One insidious implication is the idea that men are biologically built to seek multiple sexual partners, and women, on the other hand, only want one sexual partner due to their specific biological structure, and thus, biological determinism dictates our sexual behaviours. This shows just cause for slut-shaming women who have intimate relations with more than one person, whereas men often receive approval for having multiple sexual partners.
Another common repercussion of biological determinism is the belief that while men are physically and intellectually superior, women are morally superior. This has often been used to give women a sense of power as morality enforcer which acts to support the larger system of male dominance. By placing women on a ‘morally higher ground’, women are pushed into a narrow ideology of morality, and how they are expected to behave according to it. On a larger scale, this enables the effective functioning of male superiority in the society.
Using the concept of morality to perpetuate oppression and violence against women is quite evident in the way the notion of ‘sanskar‘ works in India. Women are burdened with certain values and ethics, which influence the way they are supposed to behave. Any deviation from these moral ethics or values is seen as an offence and a community or family’s ‘honour’ is often tied to women’s ethical behaviour. This promotes subjugation of those women who do not confine to these values.
Most of it is not science at all – it is a conservative social rhetoric picking up those parts of science which will fit in and justify the existing and pre-determined practices and ideas. It is an ideology that uses science for marginalisation of a certain section of the population.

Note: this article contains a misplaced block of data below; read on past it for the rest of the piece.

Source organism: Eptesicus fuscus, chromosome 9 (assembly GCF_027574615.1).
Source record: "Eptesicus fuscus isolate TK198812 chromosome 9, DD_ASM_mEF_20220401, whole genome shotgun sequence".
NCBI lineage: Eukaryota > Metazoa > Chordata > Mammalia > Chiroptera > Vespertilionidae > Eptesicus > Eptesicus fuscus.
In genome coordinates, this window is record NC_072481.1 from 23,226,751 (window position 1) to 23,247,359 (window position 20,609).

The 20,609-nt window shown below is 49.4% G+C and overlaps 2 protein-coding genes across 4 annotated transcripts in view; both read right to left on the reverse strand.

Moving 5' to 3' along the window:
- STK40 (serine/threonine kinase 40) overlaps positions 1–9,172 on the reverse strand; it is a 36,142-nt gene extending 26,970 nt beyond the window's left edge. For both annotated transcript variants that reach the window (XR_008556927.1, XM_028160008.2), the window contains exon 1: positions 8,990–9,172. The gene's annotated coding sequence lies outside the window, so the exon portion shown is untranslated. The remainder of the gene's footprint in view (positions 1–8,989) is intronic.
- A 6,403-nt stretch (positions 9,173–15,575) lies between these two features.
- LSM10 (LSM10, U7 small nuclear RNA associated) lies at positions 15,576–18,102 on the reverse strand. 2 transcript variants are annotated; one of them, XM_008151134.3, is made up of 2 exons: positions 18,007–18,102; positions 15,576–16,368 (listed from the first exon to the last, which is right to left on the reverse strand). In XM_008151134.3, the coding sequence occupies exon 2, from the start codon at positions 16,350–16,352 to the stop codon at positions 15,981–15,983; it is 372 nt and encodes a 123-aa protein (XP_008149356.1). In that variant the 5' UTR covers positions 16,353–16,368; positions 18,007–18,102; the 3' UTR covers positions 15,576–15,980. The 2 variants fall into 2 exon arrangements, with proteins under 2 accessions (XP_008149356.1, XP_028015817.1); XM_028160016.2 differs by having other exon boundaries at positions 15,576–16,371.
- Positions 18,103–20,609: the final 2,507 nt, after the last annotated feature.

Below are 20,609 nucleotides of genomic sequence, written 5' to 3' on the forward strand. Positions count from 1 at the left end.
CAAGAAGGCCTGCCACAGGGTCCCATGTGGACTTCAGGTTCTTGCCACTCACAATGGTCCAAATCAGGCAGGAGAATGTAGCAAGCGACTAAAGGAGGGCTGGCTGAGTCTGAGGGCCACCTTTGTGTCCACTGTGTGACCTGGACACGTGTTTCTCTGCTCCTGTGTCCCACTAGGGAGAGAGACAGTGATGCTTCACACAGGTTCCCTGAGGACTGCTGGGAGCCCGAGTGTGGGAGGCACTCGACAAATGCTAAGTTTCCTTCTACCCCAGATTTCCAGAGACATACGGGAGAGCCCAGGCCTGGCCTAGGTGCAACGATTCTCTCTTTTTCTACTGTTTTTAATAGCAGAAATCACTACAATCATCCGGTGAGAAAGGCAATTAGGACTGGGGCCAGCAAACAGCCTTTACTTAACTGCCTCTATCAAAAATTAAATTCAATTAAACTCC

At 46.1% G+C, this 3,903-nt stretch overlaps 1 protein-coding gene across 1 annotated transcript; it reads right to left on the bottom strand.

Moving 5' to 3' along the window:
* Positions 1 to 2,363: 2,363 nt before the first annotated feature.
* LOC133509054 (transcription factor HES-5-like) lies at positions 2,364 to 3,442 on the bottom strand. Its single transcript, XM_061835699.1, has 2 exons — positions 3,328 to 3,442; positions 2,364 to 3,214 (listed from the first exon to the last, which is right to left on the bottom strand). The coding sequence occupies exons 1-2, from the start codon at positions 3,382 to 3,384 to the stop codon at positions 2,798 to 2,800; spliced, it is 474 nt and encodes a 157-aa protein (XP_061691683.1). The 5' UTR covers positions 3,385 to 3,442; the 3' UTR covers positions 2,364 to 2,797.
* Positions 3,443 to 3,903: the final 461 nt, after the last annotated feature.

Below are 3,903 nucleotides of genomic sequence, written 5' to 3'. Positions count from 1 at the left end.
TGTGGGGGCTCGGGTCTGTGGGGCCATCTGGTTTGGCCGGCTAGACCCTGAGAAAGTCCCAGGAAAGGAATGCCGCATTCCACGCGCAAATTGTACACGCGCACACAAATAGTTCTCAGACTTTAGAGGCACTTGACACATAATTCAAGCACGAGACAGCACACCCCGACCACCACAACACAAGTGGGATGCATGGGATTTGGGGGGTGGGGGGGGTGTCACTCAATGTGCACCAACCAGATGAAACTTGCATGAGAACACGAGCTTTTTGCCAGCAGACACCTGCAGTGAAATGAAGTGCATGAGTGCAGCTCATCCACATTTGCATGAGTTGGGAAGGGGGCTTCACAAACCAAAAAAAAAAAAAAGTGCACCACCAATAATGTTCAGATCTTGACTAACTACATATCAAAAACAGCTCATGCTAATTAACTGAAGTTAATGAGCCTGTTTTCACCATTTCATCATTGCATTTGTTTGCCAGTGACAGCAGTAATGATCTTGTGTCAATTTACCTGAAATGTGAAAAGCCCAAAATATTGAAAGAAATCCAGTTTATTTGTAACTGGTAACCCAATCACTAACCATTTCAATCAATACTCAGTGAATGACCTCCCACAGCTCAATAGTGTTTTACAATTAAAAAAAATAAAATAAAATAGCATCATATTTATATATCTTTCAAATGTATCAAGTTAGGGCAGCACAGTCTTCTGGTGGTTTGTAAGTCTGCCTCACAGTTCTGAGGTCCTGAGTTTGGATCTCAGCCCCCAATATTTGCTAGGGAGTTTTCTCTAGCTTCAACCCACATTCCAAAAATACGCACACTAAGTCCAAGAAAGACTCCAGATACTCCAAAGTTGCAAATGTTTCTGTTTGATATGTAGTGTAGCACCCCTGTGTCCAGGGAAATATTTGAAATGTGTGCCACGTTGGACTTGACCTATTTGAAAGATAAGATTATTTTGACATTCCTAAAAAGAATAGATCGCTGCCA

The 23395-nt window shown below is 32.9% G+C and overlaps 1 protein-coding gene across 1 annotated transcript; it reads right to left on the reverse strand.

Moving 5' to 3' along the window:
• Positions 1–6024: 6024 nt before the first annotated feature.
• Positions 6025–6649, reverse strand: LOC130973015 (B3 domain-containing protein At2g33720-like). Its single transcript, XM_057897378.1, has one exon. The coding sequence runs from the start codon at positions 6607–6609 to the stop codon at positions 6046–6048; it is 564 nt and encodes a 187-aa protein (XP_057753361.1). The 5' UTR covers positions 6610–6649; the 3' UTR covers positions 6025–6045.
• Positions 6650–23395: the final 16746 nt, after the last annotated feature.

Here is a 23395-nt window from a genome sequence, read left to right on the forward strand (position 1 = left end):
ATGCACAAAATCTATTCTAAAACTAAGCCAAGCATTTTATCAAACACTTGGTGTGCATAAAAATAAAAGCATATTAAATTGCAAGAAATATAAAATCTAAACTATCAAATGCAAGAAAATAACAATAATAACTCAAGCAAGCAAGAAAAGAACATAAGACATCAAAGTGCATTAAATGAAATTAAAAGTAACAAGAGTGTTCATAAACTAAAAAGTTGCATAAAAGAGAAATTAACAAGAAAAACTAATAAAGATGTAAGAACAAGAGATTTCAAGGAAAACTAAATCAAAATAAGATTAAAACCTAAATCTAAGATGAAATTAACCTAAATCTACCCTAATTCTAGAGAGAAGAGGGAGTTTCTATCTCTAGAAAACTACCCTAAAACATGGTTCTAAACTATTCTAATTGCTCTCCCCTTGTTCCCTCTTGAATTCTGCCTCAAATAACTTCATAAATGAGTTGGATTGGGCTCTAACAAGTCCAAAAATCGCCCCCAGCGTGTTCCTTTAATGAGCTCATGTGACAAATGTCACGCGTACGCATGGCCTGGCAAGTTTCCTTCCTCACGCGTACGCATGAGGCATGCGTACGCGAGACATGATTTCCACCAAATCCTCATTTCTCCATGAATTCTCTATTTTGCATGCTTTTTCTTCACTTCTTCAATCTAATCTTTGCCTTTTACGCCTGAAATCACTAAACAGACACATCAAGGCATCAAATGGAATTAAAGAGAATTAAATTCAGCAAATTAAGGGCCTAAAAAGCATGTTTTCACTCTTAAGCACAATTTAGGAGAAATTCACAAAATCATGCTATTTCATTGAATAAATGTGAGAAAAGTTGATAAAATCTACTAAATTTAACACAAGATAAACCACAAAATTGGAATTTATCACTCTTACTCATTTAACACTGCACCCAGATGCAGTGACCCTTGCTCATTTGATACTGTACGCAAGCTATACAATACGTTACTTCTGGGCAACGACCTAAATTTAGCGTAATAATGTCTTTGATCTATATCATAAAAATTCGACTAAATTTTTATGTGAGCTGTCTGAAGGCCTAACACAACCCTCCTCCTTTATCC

During the second wave of feminism, in order to dismantle the theory of biological determinism, feminist scholars found it useful to distinguish sex and gender. Sex came to be identified as the biological difference, whereas, gender was addressed as a social construct. It enabled them to argue that various differences between men and women are socially constructed and could be changed.
Gayle Rubin uses the phrase ‘sex-gender system’ and employed this system to describe that part of social life which forms the centre of women oppression, describing gender as the ‘socially imposed division of the sexes’.
Simone de Beauvoir, philosopher and feminist, applied essentialism to women’s experience of life and stated, ‘One is not born a women, one becomes one. Social discrimination produces in women moral and intellectual effects so profound that they appear to be caused by nature,’ thus challenging the notion that female characteristics are based on biology alone.
Gender differences results from cultural practices and social expectation. Feminine and masculine gender norms, subscribed by biological determinism, conveniently fit in with and reinforce women’s subordination so that women are socialized into subordinate social roles.
Male supremacy is not ‘natural’, but an unjust system of power and oppression, constructed for the sole purpose of exploitation. Similarly, women are not ‘naturally’ subordinate, they are socialized to be so. The various practices that are regarded as ‘feminine’ are not essential or determinative, and are definitely not based on genetics or biological structure.
women are not ‘naturally’ subordinate, they are socialized to be so.
In the past decades, scientific researches about hormones, genes and other human biological characteristics have disregarded the scientific basis of biological determinism, and largely accepted the idea that it is social and cultural environment that affects and influences human choices and behaviour. However, the idea that ‘men and women are born different’, and hence have different social roles, used to justify unequal gender relations, continue to exist in our society. Unless and until, this notion of biological determinism is not erased, the gender roles assigned to ‘public’ and ‘private’ spheres cannot be dismantled.